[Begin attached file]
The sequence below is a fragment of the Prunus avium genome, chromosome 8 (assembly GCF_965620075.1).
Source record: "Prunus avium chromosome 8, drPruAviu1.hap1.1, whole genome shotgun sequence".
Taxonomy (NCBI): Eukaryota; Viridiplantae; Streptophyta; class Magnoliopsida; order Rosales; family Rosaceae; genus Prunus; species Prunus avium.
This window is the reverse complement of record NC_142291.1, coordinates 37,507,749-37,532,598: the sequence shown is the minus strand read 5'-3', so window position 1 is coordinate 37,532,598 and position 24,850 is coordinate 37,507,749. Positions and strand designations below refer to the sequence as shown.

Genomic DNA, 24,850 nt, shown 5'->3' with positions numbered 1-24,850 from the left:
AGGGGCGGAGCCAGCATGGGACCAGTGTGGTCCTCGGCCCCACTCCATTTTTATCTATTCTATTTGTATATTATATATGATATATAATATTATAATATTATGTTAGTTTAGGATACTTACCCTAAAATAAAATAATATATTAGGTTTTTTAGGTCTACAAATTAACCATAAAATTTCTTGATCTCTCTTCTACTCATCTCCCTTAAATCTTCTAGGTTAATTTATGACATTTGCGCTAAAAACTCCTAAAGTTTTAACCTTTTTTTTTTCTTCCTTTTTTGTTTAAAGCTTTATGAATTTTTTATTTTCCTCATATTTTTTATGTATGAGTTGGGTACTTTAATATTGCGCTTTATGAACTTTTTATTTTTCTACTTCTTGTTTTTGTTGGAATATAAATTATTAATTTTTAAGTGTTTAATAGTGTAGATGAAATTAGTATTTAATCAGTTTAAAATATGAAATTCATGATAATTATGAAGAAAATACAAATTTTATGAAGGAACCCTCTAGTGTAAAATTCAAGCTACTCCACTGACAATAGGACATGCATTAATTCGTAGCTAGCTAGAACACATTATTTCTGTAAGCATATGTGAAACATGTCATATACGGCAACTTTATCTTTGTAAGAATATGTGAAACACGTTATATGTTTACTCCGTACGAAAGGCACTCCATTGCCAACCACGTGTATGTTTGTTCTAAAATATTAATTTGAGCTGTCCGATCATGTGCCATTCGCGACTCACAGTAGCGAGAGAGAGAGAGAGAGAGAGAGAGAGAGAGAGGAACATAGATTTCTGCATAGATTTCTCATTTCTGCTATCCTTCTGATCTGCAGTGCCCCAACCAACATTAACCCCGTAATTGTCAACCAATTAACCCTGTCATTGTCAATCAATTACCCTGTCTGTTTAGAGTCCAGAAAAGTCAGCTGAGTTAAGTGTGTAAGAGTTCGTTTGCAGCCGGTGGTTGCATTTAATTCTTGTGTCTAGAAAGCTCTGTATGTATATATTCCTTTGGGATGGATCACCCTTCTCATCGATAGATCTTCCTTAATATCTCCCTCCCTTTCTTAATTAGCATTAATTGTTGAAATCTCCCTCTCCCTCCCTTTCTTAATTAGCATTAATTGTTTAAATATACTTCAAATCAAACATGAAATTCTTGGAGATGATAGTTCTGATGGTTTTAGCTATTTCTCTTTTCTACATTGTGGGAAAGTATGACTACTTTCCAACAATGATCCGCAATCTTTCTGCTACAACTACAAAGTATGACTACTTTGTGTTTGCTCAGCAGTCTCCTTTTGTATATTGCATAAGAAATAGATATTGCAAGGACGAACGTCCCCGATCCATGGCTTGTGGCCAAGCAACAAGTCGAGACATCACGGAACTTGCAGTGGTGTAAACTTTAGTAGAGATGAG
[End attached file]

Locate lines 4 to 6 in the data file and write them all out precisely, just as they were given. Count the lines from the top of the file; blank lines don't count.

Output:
This window is the reverse complement of record NC_142291.1, coordinates 37,507,749-37,532,598: the sequence shown is the minus strand read 5'-3', so window position 1 is coordinate 37,532,598 and position 24,850 is coordinate 37,507,749. Positions and strand designations below refer to the sequence as shown.

Genomic DNA, 24,850 nt, shown 5'->3' with positions numbered 1-24,850 from the left:
AGGGGCGGAGCCAGCATGGGACCAGTGTGGTCCTCGGCCCCACTCCATTTTTATCTATTCTATTTGTATATTATATATGATATATAATATTATAATATTATGTTAGTTTAGGATACTTACCCTAAAATAAAATAATATATTAGGTTTTTTAGGTCTACAAATTAACCATAAAATTTCTTGATCTCTCTTCTACTCATCTCCCTTAAATCTTCTAGGTTAATTTATGACATTTGCGCTAAAAACTCCTAAAGTTTTAACCTTTTTTTTTTCTTCCTTTTTTGTTTAAAGCTTTATGAATTTTTTATTTTCCTCATATTTTTTATGTATGAGTTGGGTACTTTAATATTGCGCTTTATGAACTTTTTATTTTTCTACTTCTTGTTTTTGTTGGAATATAAATTATTAATTTTTAAGTGTTTAATAGTGTAGATGAAATTAGTATTTAATCAGTTTAAAATATGAAATTCATGATAATTATGAAGAAAATACAAATTTTATGAAGGAACCCTCTAGTGTAAAATTCAAGCTACTCCACTGACAATAGGACATGCATTAATTCGTAGCTAGCTAGAACACATTATTTCTGTAAGCATATGTGAAACATGTCATATACGGCAACTTTATCTTTGTAAGAATATGTGAAACACGTTATATGTTTACTCCGTACGAAAGGCACTCCATTGCCAACCACGTGTATGTTTGTTCTAAAATATTAATTTGAGCTGTCCGATCATGTGCCATTCGCGACTCACAGTAGCGAGAGAGAGAGAGAGAGAGAGAGAGAGAGAGAGGAACATAGATTTCTGCATAGATTTCTCATTTCTGCTATCCTTCTGATCTGCAGTGCCCCAACCAACATTAACCCCGTAATTGTCAACCAATTAACCCTGTCATTGTCAATCAATTACCCTGTCTGTTTAGAGTCCAGAAAAGTCAGCTGAGTTAAGTGTGTAAGAGTTCGTTTGCAGCCGGTGGTTGCATTTAATTCTTGTGTCTAGAAAGCTCTGTATGTATATATTCCTTTGGGATGGATCACCCTTCTCATCGATAGATCTTCCTTAATATCTCCCTCCCTTTCTTAATTAGCATTAATTGTTGAAATCTCCCTCTCCCTCCCTTTCTTAATTAGCATTAATTGTTTAAATATACTTCAAATCAAACATGAAATTCTTGGAGATGATAGTTCTGATGGTTTTAGCTATTTCTCTTTTCTACATTGTGGGAAAGTATGACTACTTTCCAACAATGATCCGCAATCTTTCTGCTACAACTACAAAGTATGACTACTTTGTGTTTGCTCAGCAGTCTCCTTTTGTATATTGCATAAGAAATAGATATTGCAAGGACGAACGTCCCCGATCCATGGCTTGTGGCCAAGCAACAAGTCGAGACATCACGGAACTTGCAGTGGTGTAAACTTTAGTAGAGATGAG